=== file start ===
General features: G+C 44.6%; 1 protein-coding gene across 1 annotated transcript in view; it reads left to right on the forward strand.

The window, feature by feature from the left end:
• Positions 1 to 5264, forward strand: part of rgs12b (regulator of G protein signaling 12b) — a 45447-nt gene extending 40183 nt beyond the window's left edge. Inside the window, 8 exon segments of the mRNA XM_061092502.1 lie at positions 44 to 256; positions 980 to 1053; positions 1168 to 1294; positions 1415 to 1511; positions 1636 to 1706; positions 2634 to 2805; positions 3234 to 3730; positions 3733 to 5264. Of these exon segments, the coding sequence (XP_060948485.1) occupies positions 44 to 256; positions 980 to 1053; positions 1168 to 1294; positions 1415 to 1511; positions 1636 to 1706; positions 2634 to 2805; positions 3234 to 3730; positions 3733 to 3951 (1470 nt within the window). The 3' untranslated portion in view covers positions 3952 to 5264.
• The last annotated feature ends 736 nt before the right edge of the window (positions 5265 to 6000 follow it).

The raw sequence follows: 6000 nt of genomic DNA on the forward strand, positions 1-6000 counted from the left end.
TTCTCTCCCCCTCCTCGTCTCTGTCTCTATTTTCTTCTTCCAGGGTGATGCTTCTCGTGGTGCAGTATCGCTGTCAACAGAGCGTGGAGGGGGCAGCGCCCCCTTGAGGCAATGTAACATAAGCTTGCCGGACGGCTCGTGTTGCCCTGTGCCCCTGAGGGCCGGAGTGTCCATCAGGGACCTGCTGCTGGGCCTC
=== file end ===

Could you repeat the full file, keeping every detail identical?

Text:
General features: G+C 44.6%; 1 protein-coding gene across 1 annotated transcript in view; it reads left to right on the forward strand.

The window, feature by feature from the left end:
• Positions 1 to 5264, forward strand: part of rgs12b (regulator of G protein signaling 12b) — a 45447-nt gene extending 40183 nt beyond the window's left edge. Inside the window, 8 exon segments of the mRNA XM_061092502.1 lie at positions 44 to 256; positions 980 to 1053; positions 1168 to 1294; positions 1415 to 1511; positions 1636 to 1706; positions 2634 to 2805; positions 3234 to 3730; positions 3733 to 5264. Of these exon segments, the coding sequence (XP_060948485.1) occupies positions 44 to 256; positions 980 to 1053; positions 1168 to 1294; positions 1415 to 1511; positions 1636 to 1706; positions 2634 to 2805; positions 3234 to 3730; positions 3733 to 3951 (1470 nt within the window). The 3' untranslated portion in view covers positions 3952 to 5264.
• The last annotated feature ends 736 nt before the right edge of the window (positions 5265 to 6000 follow it).

The raw sequence follows: 6000 nt of genomic DNA on the forward strand, positions 1-6000 counted from the left end.
TTCTCTCCCCCTCCTCGTCTCTGTCTCTATTTTCTTCTTCCAGGGTGATGCTTCTCGTGGTGCAGTATCGCTGTCAACAGAGCGTGGAGGGGGCAGCGCCCCCTTGAGGCAATGTAACATAAGCTTGCCGGACGGCTCGTGTTGCCCTGTGCCCCTGAGGGCCGGAGTGTCCATCAGGGACCTGCTGCTGGGCCTC